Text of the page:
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Monday, August 22, 2005

The Culture War In A Different Light

From Howard at Oraculations, we get a link to an interview with Camille Paglia. You've got to read Camille, but before you do, read Howard's post from earlier in August. Then note the points Paglia makes:
We are in an age of media that is very rapid. There is a mandarin mentality and snobbery that you can find in the urban metropolises and academe, and they are totally detached from the culture as a whole.
Leftists are supposedly speaking for the people. But they have disdain for the people.
Real leftists were truly proletarian. They had no airs, no airs whatever. They would labor in activist things and get their hands dirty. This whole thing of quoting [French philosopher Michel] Foucault, or [German philosopher Theodor] Adorno and looking down, all full of that—that air—I have been interviewed on radio in the past two weeks. You can hear an academic calling. You can hear it. They have a question and a comment. [adopts a fey voice] “Well, if I can just …it’s obvious…that current project.” Where is that coming from that tone? It’s the tone of what, the mainline Philadelphia elite? These are leftists?
The idea that working people are voting against their interests seems to me—I’m sorry, I find that to be one of the most condescending, twisted things that has now taken root. It’s now in the media everywhere. That is twisted.
I love her comments on art and how she relates what she sees as a decline in art and writing to a cultural and political phenomenon. She says:
...I am very concerned about the cultural future of the United States in this kind of environment. Most people who are secular humanists having the idea that they are doing fine. We are doing fine and our only enemy is the Bible-based far right. The reason why the real threat is the far right is that they have the Bible. And the Bible is a masterpiece.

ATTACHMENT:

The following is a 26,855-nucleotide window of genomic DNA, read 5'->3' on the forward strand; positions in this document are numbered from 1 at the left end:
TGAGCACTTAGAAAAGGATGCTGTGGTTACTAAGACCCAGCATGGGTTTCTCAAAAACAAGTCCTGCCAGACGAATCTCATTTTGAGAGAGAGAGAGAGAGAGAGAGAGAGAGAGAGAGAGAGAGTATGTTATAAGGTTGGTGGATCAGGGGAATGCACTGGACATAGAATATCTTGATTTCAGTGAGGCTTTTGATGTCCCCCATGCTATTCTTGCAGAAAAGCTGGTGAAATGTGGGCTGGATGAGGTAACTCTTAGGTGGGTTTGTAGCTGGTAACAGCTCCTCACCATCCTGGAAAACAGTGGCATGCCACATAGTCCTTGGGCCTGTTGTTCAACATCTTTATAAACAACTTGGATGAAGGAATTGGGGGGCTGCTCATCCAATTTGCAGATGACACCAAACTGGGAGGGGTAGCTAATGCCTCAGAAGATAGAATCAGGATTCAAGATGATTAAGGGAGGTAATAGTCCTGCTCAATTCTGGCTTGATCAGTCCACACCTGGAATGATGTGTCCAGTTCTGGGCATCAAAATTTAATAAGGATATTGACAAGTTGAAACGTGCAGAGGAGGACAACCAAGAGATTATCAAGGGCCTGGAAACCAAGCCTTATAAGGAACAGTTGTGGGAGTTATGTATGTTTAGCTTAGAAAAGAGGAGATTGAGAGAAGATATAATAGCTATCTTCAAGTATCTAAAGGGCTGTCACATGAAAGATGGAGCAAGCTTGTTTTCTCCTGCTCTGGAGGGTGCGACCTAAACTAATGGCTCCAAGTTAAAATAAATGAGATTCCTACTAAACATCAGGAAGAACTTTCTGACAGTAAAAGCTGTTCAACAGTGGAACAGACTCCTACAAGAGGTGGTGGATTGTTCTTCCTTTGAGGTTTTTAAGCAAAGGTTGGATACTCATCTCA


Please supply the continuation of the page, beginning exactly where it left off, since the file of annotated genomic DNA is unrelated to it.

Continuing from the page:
What does the left have? The left has a lot of attitude....

Lowell still had a sense of belonging to the people as a whole. And the artists need to recover that. You have got to engage. And learn about how are they, the people out there. One of the best ways to do this is to listen to talk radio. You listen to talk radio long enough and you are going to hear the voices of the people.
Paglia is no fan of post-modernism and its derivative self-referentialism. It has evolved into a complete sterility IMO. If there were five or ten more people like Paglia leading the Democratic party it would experience an incredible renaissance. (I think she is somewhat unfair to Hillary, but that's just my opinion.) Okay, now read the Camillism below and then go read this post of Mamacita's that really struck me:
...to be a good writer you can’t just study writing. You have to live, OK? That’s the problem. The best writers have drawn from actual experience, have had some experience. What experiences do people have any more?

This is why I think literature, post-Plath, has drifted into a compulsive telling of any trauma that you can find in your life. Prozac—“I’m taking Prozac” or divorce or diseases or whatever. Endless kvetching.
And they complain we don't buy it! But go read Mamacita:
What kind of people have we become, when attempts to guide are interpreted by those in ultimate control as journeys into perversion? When did going out of one's way to try to help someone become inappropriate? Why must everyone now be so very equalized that much individuality is lost? Of what societal or individual use is an echo?

What possible good can be accomplished by a reflection that is not one's own?

When the arts are removed completely (and they already are, in some schools; for the rest, it's just a matter of time.) to make room for more practical, measurable, easily understandable lessons in math, sports, grammar, sports, science, sports, sports, sports, PC, and sports, what will our children have to write about? And why should they bother?
And now go read Pedro The Quietist, and then Ilona at True Grit (I linked to later post) and Carl at No Oil For Pacifists, both of whom linked to the same blogging rules.